There are a number of strategies to help your brain function optimally, and the two most basic ones, which I believe should be priorities for every academic, are exercise and meditation. I find it amusing that the activities most beneficial to our mental performance are traditionally thought of as belonging to the physical and the spiritual realm. Going to the gym and sitting on a meditation pillow is for gym bunnies and hippies, not for scholars! Except they are. Very much so. I believe every academic should have a so-called ‘take-care-of-your-brain’ routine in place, consisting of these two activities. Exercise and meditation are the best ways to keep your brain healthy and stress-free. The difference in mental clarity and focus will astound you.

How to do it: To start with exercise: 20 minutes 3x a week is the absolute minimum. It’s important to get your heart rate up for this amount of time. It will help your brain recharge and renew. The activity you choose is up to you, just make sure it’s cardiovascular activity to at least a certain degree. Walking is not intense enough, jogging (elegantly or not) is fine. Or sprint if you want. Do something you enjoy doing. That way you’ll have a better chance of succeeding at all. If you really hate exercise, you can comfort yourself with the thought that 20 minutes really is enough for positive changes to occur, if that’s all you want to do. Turn the music up. Jump around, sing, and dance for a couple of songs and exercise is done.

Meditation is the more difficult habit to learn, mostly because of our beliefs around it. Some people have to get over the ‘spiritual’ nature of meditation first. If that is you, just drop it (I say that in the kindest way). See it as a brain exercise, much like you would see solving an intellectual puzzle. It’s just a different way of exercising the brain. Secondly, we think that meditation is about ‘emptying our mind’. We should be Zen, chilled out and blissed out, which is a very nice idea, until we try to sit still for 5 minutes and find out how difficult it is. Our busy minds won’t shut up. So many things to do today, so many things to worry about, so many distractions! The most important step in meditation is to realise that ‘emptying the mind’ is not something we can strive towards. It is something that just happens, if we create the right conditions for it to occur. And if it doesn’t happen that is also OK. You can’t really force anything. But you can practice just sitting (with a busy mind, if need be). That’s where the beauty lies. If you sit for 10, or 20, or 30 minutes in stillness every day, the mental (and other) rewards will show up. That’s a promise. But they will come unannounced, not when you are willing them into being. The practice of meditation is simple: sit in silence and focus on your breathing (there are many other techniques, but this is the most basic one). Whenever you notice your attention has wandered into thought, bring it back to the breath. Do it for your chosen length of time. That’s all. It’s very simple. Meditation done.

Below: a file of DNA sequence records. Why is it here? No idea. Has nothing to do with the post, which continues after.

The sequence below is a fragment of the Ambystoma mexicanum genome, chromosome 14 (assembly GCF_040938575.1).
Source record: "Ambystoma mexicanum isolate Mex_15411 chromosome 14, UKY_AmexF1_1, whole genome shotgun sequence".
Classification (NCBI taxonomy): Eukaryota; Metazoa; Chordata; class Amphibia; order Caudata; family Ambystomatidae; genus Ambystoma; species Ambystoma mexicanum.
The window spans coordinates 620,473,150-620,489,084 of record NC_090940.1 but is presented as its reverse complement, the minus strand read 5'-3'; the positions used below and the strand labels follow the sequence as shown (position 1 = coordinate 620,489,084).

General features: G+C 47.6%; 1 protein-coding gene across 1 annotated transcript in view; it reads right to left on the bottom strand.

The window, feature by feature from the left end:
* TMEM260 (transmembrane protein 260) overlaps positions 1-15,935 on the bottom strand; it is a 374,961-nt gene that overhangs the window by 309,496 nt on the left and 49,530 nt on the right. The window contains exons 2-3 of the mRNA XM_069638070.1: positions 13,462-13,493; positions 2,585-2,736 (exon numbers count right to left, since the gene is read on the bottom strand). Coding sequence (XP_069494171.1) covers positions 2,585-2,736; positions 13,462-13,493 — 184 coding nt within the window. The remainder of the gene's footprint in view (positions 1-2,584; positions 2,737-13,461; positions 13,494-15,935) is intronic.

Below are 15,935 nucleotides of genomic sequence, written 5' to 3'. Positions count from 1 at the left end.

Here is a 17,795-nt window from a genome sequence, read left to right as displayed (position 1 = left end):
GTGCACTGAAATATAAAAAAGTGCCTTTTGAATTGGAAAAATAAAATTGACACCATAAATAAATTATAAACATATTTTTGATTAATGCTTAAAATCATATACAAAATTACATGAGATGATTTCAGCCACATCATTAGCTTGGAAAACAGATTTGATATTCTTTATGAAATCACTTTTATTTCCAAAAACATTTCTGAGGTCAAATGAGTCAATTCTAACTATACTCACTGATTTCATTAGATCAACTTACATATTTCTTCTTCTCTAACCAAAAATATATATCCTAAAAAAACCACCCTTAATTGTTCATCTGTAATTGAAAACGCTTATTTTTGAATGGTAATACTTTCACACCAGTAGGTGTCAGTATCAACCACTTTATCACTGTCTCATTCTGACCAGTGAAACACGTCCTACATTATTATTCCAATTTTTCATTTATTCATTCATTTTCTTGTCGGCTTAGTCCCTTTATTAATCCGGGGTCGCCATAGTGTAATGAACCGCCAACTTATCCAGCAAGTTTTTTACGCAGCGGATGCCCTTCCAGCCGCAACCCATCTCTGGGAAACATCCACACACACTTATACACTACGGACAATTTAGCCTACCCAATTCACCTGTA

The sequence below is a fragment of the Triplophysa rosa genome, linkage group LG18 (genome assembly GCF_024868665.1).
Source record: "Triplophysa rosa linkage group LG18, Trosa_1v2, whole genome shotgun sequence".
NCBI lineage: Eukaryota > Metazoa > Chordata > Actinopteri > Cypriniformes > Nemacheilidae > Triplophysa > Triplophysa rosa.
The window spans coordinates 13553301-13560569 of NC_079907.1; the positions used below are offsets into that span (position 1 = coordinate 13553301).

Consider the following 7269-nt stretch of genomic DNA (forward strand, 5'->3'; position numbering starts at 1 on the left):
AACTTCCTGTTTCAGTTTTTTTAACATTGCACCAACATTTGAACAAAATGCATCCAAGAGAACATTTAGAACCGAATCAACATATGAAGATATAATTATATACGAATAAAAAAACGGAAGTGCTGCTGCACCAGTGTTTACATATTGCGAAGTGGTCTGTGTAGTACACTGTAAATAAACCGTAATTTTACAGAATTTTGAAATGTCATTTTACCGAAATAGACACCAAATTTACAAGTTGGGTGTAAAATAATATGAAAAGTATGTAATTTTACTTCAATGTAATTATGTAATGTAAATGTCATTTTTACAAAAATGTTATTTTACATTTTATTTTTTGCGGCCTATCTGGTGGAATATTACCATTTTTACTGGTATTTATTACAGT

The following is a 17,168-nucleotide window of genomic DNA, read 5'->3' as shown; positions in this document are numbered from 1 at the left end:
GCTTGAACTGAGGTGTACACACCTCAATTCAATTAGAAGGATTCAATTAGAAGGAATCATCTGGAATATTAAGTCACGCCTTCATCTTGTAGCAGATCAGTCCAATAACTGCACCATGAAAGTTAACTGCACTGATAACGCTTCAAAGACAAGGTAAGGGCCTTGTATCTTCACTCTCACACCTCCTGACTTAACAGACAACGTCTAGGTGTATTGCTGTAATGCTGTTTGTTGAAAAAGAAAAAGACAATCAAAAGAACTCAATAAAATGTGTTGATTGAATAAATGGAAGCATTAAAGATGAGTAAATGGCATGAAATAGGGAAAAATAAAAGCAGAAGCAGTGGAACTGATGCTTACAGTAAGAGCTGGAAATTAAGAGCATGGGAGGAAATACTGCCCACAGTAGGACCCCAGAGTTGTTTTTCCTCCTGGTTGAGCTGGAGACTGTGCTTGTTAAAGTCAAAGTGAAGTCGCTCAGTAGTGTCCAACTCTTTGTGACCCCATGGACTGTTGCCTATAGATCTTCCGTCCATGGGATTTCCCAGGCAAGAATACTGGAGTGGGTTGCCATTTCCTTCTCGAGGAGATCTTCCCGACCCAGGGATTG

If you are interested in creating your own ‘take-care-of-your-brain’ routine as discussed above, have a look at the HappyPhD Online Course. It will walk you through it step-by-step, day-by-day, for 6 weeks. That is, until it’s a habit and has become a part of your daily routine. To celebrate the New Year (it’s still January after all), I am giving away the course for free twice on my blog.

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This Post Has 3 Comments
  1. This is very good advice, Amber! I discovered some of this for myself a good few years AFTER finishing my thesis. But it is still highly useful when doing office work for a tight deadline.